Thursday, December 11, 2008

How in the world am I anyway?

Well, could be better, but coming along thank you very much Andy Willoughby. But I was wondering, since you ask, how you yourself are doing? Or rather what you are doing. Always on the radio with your three-step plan for home business profit where you don't even have to answer the phone and the money comes pouring in. But what, I wonder, what what what is the actual product?

A little internet search, and it turns out to be a pyramid scheme, or almost. Multi-level marketing. You send Andy something over a hundred bucks a month, and you get put on a rotational calling list, to get calls from people who made the call that you made, to find out about a business opportunity. Maybe they'll sign up with you, with Andy splitting some of the take, and then they wait on the list for calls from people who will sign up with them, who buy from them, who buy from you, who buy from someone before you, and so on, back to Andy.

Buy what, actually, aside from a place on the list? Berry juice, I think it is. Something called XanGo. You're actually buying four 25 oz bottles, a case, at a cost to you of $25 per. Then you sell it for $38. I guess; the numbers are bound to vary. Maybe it's just at a certain tier of the pyramid. Hard for my poor brain to chart all the layers. I'm more of a big-picture guy.

So they're selling slots on a phone rotation, to people who want a business, of people who want a business. If there's a little prepositional ambiguity in that last sentence, it's cuz there should be. Like the people on that island who all made a living by taking in each other's washing. And the ultimate, real product is a pint and a half or maybe two of 25 or 38 dollar XanGo berry juice. I think it's a berry juice. But it hardly matters. The point of it all is the advertising.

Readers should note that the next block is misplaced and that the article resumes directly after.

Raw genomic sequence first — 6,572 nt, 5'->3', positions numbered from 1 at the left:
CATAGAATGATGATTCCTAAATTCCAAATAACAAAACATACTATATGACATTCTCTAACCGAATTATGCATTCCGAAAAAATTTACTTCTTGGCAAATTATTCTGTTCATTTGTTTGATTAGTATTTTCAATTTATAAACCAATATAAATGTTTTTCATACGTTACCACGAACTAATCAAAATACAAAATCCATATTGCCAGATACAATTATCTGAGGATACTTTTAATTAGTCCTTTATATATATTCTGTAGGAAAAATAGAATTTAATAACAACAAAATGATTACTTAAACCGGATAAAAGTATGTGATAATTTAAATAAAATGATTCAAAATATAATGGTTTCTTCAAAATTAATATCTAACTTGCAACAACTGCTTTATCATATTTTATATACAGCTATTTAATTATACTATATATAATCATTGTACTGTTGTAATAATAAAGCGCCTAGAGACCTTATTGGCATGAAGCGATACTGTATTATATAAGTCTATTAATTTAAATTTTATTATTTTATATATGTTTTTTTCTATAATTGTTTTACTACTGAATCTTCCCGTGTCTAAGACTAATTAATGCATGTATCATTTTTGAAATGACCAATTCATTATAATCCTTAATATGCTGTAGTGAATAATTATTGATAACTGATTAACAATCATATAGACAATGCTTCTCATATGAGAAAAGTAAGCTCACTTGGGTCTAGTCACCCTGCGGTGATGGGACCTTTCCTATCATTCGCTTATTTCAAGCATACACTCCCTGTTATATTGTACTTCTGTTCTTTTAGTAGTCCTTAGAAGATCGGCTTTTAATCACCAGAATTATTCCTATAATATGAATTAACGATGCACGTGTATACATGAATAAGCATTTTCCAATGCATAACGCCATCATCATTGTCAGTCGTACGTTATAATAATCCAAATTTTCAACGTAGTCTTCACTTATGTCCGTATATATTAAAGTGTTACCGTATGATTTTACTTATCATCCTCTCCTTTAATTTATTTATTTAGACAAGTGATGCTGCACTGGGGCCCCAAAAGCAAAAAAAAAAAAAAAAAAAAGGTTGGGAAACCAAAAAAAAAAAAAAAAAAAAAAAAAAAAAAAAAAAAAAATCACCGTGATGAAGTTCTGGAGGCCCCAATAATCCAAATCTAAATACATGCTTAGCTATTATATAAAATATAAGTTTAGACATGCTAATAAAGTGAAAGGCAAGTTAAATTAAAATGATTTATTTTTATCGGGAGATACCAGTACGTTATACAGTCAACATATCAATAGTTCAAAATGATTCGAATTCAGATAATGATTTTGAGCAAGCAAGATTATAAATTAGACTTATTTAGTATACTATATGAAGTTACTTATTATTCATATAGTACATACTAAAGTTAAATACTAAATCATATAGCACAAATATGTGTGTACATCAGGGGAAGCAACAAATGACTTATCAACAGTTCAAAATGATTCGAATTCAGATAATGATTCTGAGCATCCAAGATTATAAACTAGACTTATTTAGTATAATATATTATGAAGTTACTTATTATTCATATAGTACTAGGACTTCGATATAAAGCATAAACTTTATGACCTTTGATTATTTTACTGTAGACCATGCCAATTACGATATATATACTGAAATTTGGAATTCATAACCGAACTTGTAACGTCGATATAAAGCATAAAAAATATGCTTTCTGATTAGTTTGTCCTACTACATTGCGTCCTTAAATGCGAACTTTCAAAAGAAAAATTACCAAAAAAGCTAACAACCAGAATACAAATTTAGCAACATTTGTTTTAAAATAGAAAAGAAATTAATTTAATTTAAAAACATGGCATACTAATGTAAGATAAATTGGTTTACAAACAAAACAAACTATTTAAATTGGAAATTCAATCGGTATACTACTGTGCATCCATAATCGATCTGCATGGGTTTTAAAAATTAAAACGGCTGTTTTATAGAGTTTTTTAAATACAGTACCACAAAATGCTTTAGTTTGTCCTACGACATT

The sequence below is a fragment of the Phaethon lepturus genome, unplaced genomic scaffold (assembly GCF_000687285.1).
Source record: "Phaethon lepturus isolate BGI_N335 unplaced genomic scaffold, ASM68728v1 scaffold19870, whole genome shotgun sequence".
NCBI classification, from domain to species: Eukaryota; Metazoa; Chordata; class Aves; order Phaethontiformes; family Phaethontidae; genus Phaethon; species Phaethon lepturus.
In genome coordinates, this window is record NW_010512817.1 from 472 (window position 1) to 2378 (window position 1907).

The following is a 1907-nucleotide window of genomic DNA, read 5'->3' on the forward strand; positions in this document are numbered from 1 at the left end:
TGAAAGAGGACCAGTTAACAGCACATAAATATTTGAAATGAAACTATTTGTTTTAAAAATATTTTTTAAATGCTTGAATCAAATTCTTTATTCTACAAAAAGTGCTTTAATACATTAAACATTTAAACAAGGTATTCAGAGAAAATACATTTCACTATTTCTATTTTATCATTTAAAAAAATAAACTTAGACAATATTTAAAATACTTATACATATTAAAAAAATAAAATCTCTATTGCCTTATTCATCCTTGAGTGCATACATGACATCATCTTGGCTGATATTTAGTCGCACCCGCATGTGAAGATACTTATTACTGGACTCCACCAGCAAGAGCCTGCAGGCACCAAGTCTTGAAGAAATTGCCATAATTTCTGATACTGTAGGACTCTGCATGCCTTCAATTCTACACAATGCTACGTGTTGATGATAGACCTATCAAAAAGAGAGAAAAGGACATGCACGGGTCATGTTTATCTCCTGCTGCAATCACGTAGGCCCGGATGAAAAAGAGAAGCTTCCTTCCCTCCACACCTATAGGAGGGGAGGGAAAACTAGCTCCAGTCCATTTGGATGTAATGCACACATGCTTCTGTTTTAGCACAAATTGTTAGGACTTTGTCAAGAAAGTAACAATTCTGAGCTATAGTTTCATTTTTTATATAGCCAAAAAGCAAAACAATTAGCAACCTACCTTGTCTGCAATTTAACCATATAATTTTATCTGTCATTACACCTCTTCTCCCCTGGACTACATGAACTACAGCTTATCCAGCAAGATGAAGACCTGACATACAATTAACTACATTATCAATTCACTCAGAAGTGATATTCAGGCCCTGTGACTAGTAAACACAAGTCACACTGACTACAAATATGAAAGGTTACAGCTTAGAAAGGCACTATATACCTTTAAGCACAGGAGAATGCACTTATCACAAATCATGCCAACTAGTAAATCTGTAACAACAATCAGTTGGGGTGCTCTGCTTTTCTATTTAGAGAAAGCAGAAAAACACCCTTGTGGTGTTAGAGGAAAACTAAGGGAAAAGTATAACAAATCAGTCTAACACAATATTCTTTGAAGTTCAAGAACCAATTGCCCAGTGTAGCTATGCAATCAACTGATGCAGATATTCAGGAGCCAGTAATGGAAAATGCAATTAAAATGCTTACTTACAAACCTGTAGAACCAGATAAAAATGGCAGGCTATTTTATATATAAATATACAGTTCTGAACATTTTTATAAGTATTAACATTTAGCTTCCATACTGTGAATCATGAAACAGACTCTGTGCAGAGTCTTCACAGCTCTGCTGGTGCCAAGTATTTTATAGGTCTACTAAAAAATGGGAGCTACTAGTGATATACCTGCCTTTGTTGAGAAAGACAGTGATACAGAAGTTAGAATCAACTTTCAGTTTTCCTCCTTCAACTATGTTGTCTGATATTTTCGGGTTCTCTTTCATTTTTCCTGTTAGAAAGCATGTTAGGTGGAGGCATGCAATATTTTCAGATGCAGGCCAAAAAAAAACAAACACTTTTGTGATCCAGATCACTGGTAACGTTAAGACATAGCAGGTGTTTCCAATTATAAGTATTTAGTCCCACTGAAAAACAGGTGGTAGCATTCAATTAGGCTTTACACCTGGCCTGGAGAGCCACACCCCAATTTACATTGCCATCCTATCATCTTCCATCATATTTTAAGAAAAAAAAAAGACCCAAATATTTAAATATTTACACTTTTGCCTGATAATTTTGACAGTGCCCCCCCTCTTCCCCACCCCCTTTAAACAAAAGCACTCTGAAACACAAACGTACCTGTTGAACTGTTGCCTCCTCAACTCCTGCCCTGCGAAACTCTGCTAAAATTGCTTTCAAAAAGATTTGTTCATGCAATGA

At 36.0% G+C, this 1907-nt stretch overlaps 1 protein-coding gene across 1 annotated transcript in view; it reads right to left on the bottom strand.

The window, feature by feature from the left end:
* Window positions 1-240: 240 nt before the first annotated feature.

Is it a rip off? I'd say yes, for this reason: the fact that Andy is vague unto oblivion about what the product is. It's not upfront, not forthright. It's tricky, and devious. This, from a guy who couches his spiel in christianish verbiage.

Then there's the psychologist who can get your child to behave in 1 minute or less. He's just selling a technique. I don't know his product, but I know exactly what the technique is. So he's marketing it -- the idea that parents should not argue with their kids. Duh. This seems fair enough. A real product, that has value, at what may be a fair price.

And the guy, the beach bum from Hawaii who can make you 50 K a month? But you'd better hurry cuz they're gonna be changing the internet in a couple of years you mark his words? What is this marketing method of his that brings such riches so fast? Discount travel. You pay an application fee, to see if you "qualify". That's probably how Ty makes most of his money. Then you pay $3000, then you should spend another $5000 on advertising, then you give over a thousand dollars each on your first four or is it five sales. Well, I guess there's a lot of money to be made, if you're a real go-getter. But if you were a real go-getter, you'd be making your own opportunities. Anyway, he starts all his ads with fingernail-chalkboard laughter, immediately upon the hearing of which I change stations.

Do I have a point? It must be something economic. Something about being prudent with your money, saving it, spending it on things that you need, and sometimes on things that you want, but being smart about it. Jesus tells about the rich man who tore down his granaries to build bigger ones, and that very night he died. The man is called a fool. But so is the man who starts a tower, and does not count the cost. A laughing stock. That's what America is now. But it's what the world is now, as well. We've listened to hucksters, pious or hedonist, and bought garbage, or at best, what was overpriced and we did not need.

We should not be spending all our money on the advertising. There should be a product somewhere in there. Coke is colored sugar water. Oh, and a bottle. Oh, and billions of dollars worth of advertising. It's not even a berry juice with super magical anti-oxidants. But coke is not a scam, because there is a product, however worthless. We know that these other things are scams because a business is about a product, but these scams make the seller into the buyer, only. They don't advertise to build up a demand, or to market a specific product. The product is incidental, an afterthought. What they're selling is a promise of wealth, a map to the lost gold mine. Real miners sell gold.

Nope. That's all. Just wanted to find out what Andy was selling, and Ty, and share it with you. Now send me $57 -- no, $73. I'll send you a pamphlet no an email about how to make $73 per client on the internet. Dude, I get 30, 40 hits a day on this site alone! That's almost potentially $3000 a day! Maybe more! Suha Arafat can go sing for her supper!


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